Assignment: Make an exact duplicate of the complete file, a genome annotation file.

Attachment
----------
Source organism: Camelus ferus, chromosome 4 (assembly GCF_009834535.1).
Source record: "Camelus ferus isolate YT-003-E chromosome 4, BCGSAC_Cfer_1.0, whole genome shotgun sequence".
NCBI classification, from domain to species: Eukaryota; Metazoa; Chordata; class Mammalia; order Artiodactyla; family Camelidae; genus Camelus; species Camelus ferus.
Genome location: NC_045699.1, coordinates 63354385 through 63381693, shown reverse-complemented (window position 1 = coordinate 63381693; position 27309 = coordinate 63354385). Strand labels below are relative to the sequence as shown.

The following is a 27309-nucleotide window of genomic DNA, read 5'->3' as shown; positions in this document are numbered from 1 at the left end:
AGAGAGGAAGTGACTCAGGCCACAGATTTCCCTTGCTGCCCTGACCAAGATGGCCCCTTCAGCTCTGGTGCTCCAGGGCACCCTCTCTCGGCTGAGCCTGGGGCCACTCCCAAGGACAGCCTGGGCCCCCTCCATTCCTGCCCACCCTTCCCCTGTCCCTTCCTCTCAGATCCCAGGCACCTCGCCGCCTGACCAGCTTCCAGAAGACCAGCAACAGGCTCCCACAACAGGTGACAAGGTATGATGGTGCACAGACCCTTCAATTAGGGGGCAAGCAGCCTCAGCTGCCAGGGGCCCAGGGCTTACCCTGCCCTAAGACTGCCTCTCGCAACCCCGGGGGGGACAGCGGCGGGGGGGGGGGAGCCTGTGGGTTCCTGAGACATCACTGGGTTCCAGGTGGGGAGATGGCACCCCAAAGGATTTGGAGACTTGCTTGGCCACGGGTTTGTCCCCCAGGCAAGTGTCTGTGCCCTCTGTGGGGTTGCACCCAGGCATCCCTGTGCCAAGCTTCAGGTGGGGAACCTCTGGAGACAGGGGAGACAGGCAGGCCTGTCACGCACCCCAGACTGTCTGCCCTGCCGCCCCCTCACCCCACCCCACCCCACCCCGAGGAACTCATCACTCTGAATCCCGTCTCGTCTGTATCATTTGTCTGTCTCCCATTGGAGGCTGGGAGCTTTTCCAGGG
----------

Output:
Source organism: Camelus ferus, chromosome 4 (assembly GCF_009834535.1).
Source record: "Camelus ferus isolate YT-003-E chromosome 4, BCGSAC_Cfer_1.0, whole genome shotgun sequence".
NCBI classification, from domain to species: Eukaryota; Metazoa; Chordata; class Mammalia; order Artiodactyla; family Camelidae; genus Camelus; species Camelus ferus.
Genome location: NC_045699.1, coordinates 63354385 through 63381693, shown reverse-complemented (window position 1 = coordinate 63381693; position 27309 = coordinate 63354385). Strand labels below are relative to the sequence as shown.

The following is a 27309-nucleotide window of genomic DNA, read 5'->3' as shown; positions in this document are numbered from 1 at the left end:
AGAGAGGAAGTGACTCAGGCCACAGATTTCCCTTGCTGCCCTGACCAAGATGGCCCCTTCAGCTCTGGTGCTCCAGGGCACCCTCTCTCGGCTGAGCCTGGGGCCACTCCCAAGGACAGCCTGGGCCCCCTCCATTCCTGCCCACCCTTCCCCTGTCCCTTCCTCTCAGATCCCAGGCACCTCGCCGCCTGACCAGCTTCCAGAAGACCAGCAACAGGCTCCCACAACAGGTGACAAGGTATGATGGTGCACAGACCCTTCAATTAGGGGGCAAGCAGCCTCAGCTGCCAGGGGCCCAGGGCTTACCCTGCCCTAAGACTGCCTCTCGCAACCCCGGGGGGGACAGCGGCGGGGGGGGGGGAGCCTGTGGGTTCCTGAGACATCACTGGGTTCCAGGTGGGGAGATGGCACCCCAAAGGATTTGGAGACTTGCTTGGCCACGGGTTTGTCCCCCAGGCAAGTGTCTGTGCCCTCTGTGGGGTTGCACCCAGGCATCCCTGTGCCAAGCTTCAGGTGGGGAACCTCTGGAGACAGGGGAGACAGGCAGGCCTGTCACGCACCCCAGACTGTCTGCCCTGCCGCCCCCTCACCCCACCCCACCCCACCCCGAGGAACTCATCACTCTGAATCCCGTCTCGTCTGTATCATTTGTCTGTCTCCCATTGGAGGCTGGGAGCTTTTCCAGGG